United States District Court, S.D. Illinois
SHELIA BECK as Special Administrator for the Estate of Jeffery D. Beck, Deceased, Plaintiff,
XPO EXPRESS, INC., ADAM ROCKHOLD, JACK E. RUDOLPH, SR., and JOSHUA M. WILLIS, Defendants.
HERNDON, UNITED STATES DISTRICT JUDGE
the Court is plaintiff's Motion for Partial Summary
Judgment (Doc. 84), and defendant XPO Express, Inc.'s
Motion for Summary Judgment (Doc. 91). Based on the
following, both motions (Docs. 84, 91)
October 21, 2016, plaintiff Shelia Beck
(“Beck”)-as Special Administrator
for the Estate of Jeffery D. Beck-filed a four-count
Second Amended Complaint naming defendants' XPO Express,
Inc. (“XPO”), Adam Rockhold
(“Rockhold”), Jack Rudolph, Sr.
(“Rudolph”), and Joshua Willis
(“Willis”) (Doc. 71). Beck alleged that on May 19,
2016, Coyote Logistics, LLC, a subsidiary of United Parcel
Service, contracted XPO to retrieve and transport a shipment
of blood-on behalf of the American Red Cross-from Cleveland,
Ohio to its final destination of St. Louis,
Missouri (Id. at 5). Approximately one
week later on May 25th, XPO assigned the delivery to Rockhold
under a Subcontractor's Agreement (Docs. 71 at 5; 71-2).
Rockhold then directed his employee Rudolph to drive the
shipment from Cleveland to St. Louis. In turn, Rudolph invited his
son Willis, and at some point between Ohio and Missouri,
Willis was permitted to operate the van (Doc. 71 at 5). At
approximately 5:25am on May 26th, Willis collided with a
vehicle driven by the decedent while travelling westbound on
I-70 in Fayette County, Illinois (Id. at 6).
Unfortunately the collision was fatal, and the decedent was
pronounced dead at the scene of the accident (Id.).
Beck alleged the negligent acts and omissions made by
XPO's co-defendants caused the decedent's death, and
moreover asserted claims of Wrongful Death against all named
defendants (Id. at 7-15). For relief, she requested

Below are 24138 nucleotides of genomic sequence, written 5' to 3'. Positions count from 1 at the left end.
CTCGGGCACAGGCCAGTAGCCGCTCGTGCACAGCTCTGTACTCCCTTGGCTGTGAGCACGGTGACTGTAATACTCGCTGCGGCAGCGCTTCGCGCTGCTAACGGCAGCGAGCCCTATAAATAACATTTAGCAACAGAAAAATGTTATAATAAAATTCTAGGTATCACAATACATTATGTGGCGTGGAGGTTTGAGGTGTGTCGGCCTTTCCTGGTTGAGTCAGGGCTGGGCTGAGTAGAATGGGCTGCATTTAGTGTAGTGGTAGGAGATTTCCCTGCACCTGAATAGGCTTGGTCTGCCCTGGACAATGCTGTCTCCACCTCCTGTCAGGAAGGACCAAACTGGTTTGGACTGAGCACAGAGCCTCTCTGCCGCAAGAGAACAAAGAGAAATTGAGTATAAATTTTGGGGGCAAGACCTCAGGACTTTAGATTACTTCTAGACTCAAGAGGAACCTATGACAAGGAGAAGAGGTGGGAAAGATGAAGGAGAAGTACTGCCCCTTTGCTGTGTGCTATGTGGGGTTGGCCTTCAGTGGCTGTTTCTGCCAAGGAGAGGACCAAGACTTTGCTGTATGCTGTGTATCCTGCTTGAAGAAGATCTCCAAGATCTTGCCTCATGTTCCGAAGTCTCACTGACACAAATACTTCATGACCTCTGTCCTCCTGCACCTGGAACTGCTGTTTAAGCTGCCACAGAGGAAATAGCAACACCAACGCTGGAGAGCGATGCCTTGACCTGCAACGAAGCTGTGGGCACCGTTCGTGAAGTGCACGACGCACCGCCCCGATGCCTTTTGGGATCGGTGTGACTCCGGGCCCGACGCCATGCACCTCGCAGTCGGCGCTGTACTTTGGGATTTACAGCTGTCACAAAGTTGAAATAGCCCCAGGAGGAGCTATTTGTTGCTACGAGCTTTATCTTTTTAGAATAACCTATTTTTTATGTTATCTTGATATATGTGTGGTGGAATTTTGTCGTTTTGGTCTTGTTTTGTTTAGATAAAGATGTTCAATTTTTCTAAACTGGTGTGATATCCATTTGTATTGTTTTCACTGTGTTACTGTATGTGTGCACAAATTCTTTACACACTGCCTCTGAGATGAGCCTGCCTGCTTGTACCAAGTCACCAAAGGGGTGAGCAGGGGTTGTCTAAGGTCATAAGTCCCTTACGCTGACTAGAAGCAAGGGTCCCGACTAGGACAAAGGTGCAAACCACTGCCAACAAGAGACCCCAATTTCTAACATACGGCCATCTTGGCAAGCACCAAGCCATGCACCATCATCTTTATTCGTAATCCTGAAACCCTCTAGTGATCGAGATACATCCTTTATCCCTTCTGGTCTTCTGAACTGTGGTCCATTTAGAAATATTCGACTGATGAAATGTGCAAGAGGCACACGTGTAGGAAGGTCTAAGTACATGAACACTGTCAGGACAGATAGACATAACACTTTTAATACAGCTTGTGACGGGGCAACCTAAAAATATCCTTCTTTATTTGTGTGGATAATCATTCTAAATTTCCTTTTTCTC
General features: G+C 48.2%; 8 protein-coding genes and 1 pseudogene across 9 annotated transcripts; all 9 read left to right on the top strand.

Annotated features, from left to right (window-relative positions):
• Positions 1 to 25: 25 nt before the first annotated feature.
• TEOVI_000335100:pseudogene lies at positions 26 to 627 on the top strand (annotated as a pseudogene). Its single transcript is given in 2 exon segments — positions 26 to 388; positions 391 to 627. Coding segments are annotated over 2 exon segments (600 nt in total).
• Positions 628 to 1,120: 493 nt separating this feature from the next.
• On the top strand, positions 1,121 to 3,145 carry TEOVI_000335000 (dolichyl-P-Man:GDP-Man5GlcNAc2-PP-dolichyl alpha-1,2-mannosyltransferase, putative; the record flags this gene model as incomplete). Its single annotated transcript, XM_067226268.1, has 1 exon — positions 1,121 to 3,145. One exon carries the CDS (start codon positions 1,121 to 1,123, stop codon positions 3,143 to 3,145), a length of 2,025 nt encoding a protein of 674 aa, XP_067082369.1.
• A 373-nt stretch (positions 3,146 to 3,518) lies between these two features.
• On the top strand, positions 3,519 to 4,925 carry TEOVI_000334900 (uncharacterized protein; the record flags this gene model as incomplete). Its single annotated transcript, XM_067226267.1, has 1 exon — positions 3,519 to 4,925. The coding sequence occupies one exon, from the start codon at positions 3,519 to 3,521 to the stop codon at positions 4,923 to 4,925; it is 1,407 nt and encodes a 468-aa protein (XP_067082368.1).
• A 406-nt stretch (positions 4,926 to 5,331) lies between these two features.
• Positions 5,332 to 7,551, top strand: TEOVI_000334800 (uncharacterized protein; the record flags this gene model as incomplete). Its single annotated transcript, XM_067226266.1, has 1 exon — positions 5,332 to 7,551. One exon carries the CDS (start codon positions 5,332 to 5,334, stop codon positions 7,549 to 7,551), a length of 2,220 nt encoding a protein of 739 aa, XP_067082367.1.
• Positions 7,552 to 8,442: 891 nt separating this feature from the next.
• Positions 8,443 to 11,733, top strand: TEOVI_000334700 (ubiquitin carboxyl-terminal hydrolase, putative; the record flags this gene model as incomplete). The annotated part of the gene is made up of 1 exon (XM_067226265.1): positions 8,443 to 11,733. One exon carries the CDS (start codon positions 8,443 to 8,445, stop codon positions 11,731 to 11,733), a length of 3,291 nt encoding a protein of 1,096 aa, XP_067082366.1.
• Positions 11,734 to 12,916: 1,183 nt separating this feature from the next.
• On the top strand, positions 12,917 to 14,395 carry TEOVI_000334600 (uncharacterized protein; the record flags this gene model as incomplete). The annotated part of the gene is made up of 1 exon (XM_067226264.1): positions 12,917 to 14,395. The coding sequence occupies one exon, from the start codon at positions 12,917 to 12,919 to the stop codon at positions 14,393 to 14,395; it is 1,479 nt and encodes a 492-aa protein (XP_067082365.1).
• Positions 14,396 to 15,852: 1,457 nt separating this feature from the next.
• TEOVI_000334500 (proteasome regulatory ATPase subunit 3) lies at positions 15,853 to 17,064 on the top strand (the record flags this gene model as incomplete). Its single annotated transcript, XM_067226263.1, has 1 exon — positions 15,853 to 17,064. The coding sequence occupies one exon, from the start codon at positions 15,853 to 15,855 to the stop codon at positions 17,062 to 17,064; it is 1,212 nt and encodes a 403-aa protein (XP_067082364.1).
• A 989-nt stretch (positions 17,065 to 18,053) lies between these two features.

judgment against XPO, in addition to the other defendants
(Id. at 13).
April 12, 2017, Beck filed a Motion for Partial Summary
Judgment against XPO (Doc. 84). Specifically, she alleges XPO
ratified acts of each named defendant, as well as their
agency, by accepting and retaining benefits of employee
performance (Id. at 7). In other words, Beck argues
summary judgment is proper because XPO engaged in: billing
Coyote Logistics for transport services; accepting payment
for services rendered; accepting the performance of Rockhold,
Rudolph, and Willis; and, in paying Rockhold, sanctioning the
actions of its co-defendants (Id.). For relief, she
requests grant of summary judgment in her favor regarding the
Wrongful Death count asserted against XPO (Id.).
counterargument is simple: Beck failed to produce evidence
that Rockhold, Rudolph, or Willis were its agents; and
further, Beck's ratification argument is premature
because she must first prove existence of an agency
relationship before ratification can take place (Doc. 89).
XPO filed a Motion for Summary Judgment in its favor arguing,
inter alia, the transport van and its driver Willis were
never under, nor subject to, control of XPO; and, no
vicarious liability exists for negligent conduct of
independent contractors-one of which was not a qualified
driver and should have never been operating the transport van
(Doc. 91). Moreover, XPO reasons facts indicate it had no